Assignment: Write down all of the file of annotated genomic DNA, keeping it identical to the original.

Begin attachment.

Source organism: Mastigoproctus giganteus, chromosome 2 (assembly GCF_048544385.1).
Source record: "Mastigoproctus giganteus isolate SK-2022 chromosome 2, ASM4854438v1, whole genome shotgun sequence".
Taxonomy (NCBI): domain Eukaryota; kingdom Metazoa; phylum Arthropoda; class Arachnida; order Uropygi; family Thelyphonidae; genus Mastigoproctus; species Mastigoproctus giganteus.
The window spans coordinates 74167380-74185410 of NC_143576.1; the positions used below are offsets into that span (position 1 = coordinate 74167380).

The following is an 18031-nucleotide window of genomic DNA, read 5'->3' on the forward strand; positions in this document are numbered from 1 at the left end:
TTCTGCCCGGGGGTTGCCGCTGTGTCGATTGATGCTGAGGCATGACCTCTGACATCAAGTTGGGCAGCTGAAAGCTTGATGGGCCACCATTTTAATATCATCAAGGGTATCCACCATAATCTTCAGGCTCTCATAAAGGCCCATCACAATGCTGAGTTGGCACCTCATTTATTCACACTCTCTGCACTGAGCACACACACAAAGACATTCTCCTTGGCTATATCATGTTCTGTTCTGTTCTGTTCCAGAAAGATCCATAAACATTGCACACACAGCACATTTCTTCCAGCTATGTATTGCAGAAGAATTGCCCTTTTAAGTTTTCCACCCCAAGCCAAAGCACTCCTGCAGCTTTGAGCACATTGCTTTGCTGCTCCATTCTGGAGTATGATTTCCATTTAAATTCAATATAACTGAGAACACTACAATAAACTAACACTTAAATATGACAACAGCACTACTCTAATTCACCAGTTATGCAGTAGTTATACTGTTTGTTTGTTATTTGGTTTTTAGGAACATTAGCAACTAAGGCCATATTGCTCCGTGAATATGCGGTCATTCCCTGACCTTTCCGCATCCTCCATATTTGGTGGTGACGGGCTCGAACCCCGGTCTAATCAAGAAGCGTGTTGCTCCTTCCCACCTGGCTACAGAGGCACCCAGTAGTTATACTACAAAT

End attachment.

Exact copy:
Source organism: Mastigoproctus giganteus, chromosome 2 (assembly GCF_048544385.1).
Source record: "Mastigoproctus giganteus isolate SK-2022 chromosome 2, ASM4854438v1, whole genome shotgun sequence".
Taxonomy (NCBI): domain Eukaryota; kingdom Metazoa; phylum Arthropoda; class Arachnida; order Uropygi; family Thelyphonidae; genus Mastigoproctus; species Mastigoproctus giganteus.
The window spans coordinates 74167380-74185410 of NC_143576.1; the positions used below are offsets into that span (position 1 = coordinate 74167380).

The following is an 18031-nucleotide window of genomic DNA, read 5'->3' on the forward strand; positions in this document are numbered from 1 at the left end:
TTCTGCCCGGGGGTTGCCGCTGTGTCGATTGATGCTGAGGCATGACCTCTGACATCAAGTTGGGCAGCTGAAAGCTTGATGGGCCACCATTTTAATATCATCAAGGGTATCCACCATAATCTTCAGGCTCTCATAAAGGCCCATCACAATGCTGAGTTGGCACCTCATTTATTCACACTCTCTGCACTGAGCACACACACAAAGACATTCTCCTTGGCTATATCATGTTCTGTTCTGTTCTGTTCCAGAAAGATCCATAAACATTGCACACACAGCACATTTCTTCCAGCTATGTATTGCAGAAGAATTGCCCTTTTAAGTTTTCCACCCCAAGCCAAAGCACTCCTGCAGCTTTGAGCACATTGCTTTGCTGCTCCATTCTGGAGTATGATTTCCATTTAAATTCAATATAACTGAGAACACTACAATAAACTAACACTTAAATATGACAACAGCACTACTCTAATTCACCAGTTATGCAGTAGTTATACTGTTTGTTTGTTATTTGGTTTTTAGGAACATTAGCAACTAAGGCCATATTGCTCCGTGAATATGCGGTCATTCCCTGACCTTTCCGCATCCTCCATATTTGGTGGTGACGGGCTCGAACCCCGGTCTAATCAAGAAGCGTGTTGCTCCTTCCCACCTGGCTACAGAGGCACCCAGTAGTTATACTACAAAT